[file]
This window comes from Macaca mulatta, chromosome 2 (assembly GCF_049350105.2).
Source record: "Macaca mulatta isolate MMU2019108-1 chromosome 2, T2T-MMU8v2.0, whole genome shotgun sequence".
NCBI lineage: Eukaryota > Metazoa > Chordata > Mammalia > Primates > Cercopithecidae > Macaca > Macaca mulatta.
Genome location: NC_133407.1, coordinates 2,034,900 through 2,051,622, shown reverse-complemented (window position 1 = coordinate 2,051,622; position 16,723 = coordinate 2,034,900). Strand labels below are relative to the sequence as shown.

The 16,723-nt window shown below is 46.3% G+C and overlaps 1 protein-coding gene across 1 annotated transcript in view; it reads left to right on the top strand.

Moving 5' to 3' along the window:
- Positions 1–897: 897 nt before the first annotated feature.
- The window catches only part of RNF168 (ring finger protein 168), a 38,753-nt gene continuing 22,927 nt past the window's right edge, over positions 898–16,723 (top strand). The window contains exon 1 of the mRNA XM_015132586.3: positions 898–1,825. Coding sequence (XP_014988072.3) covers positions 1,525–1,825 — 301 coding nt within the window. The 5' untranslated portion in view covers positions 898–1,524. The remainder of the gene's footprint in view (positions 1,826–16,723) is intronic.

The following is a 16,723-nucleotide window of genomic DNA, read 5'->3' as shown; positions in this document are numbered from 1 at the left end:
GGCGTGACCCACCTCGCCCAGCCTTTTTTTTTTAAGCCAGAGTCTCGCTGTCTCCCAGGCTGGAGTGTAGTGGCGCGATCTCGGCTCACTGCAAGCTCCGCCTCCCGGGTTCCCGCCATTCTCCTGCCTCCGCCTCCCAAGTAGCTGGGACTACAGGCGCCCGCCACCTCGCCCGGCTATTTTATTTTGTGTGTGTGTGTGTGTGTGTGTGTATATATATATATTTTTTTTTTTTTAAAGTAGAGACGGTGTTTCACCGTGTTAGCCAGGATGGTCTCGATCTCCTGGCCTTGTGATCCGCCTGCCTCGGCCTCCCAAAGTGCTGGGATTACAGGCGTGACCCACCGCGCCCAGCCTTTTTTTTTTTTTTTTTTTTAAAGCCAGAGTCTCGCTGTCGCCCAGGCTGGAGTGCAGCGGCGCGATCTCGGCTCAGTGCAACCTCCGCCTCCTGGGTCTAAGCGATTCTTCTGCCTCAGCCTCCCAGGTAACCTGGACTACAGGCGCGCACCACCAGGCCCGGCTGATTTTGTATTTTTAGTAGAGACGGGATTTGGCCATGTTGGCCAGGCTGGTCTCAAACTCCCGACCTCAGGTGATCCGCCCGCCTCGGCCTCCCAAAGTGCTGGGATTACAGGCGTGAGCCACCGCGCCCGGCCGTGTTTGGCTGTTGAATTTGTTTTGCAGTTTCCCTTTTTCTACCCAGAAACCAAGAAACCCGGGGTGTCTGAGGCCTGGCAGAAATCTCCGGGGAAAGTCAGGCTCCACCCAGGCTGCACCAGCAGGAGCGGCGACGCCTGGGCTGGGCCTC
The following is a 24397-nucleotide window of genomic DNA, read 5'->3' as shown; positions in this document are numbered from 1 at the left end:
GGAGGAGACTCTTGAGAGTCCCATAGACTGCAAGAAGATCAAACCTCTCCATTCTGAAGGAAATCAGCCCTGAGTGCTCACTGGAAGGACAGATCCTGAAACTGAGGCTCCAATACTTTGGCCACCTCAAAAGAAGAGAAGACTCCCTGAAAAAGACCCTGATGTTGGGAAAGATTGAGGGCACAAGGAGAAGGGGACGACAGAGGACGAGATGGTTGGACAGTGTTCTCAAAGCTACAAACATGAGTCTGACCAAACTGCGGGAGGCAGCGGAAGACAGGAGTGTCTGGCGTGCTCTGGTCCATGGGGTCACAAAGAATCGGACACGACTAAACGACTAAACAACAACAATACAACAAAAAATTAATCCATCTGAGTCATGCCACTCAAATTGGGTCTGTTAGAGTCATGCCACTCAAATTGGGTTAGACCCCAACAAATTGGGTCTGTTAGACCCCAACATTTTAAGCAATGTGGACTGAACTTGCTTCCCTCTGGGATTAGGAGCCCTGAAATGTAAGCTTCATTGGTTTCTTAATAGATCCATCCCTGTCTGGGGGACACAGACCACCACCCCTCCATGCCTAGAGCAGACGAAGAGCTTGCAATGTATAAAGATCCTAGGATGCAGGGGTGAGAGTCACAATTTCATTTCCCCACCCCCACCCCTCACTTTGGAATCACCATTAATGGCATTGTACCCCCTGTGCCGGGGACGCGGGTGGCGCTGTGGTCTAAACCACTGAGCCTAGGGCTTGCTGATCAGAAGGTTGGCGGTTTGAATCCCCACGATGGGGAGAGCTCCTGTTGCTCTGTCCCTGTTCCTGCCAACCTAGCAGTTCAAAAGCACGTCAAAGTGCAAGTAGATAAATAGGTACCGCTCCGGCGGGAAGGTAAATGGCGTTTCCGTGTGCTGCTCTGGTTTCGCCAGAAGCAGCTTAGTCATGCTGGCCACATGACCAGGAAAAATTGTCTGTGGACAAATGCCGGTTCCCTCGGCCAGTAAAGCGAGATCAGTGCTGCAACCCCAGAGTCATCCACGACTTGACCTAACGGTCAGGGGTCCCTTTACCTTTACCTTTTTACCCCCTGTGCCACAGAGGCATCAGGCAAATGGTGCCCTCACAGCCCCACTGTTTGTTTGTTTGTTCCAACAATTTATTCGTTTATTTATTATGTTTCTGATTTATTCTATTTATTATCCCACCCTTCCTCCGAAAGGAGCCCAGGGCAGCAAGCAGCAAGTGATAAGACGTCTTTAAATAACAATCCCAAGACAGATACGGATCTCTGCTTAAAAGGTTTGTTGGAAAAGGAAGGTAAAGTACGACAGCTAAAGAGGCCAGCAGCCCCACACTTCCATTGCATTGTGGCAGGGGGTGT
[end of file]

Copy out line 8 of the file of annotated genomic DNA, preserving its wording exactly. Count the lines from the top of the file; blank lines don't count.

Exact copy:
- The window catches only part of RNF168 (ring finger protein 168), a 38,753-nt gene continuing 22,927 nt past the window's right edge, over positions 898–16,723 (top strand). The window contains exon 1 of the mRNA XM_015132586.3: positions 898–1,825. Coding sequence (XP_014988072.3) covers positions 1,525–1,825 — 301 coding nt within the window. The 5' untranslated portion in view covers positions 898–1,524. The remainder of the gene's footprint in view (positions 1,826–16,723) is intronic.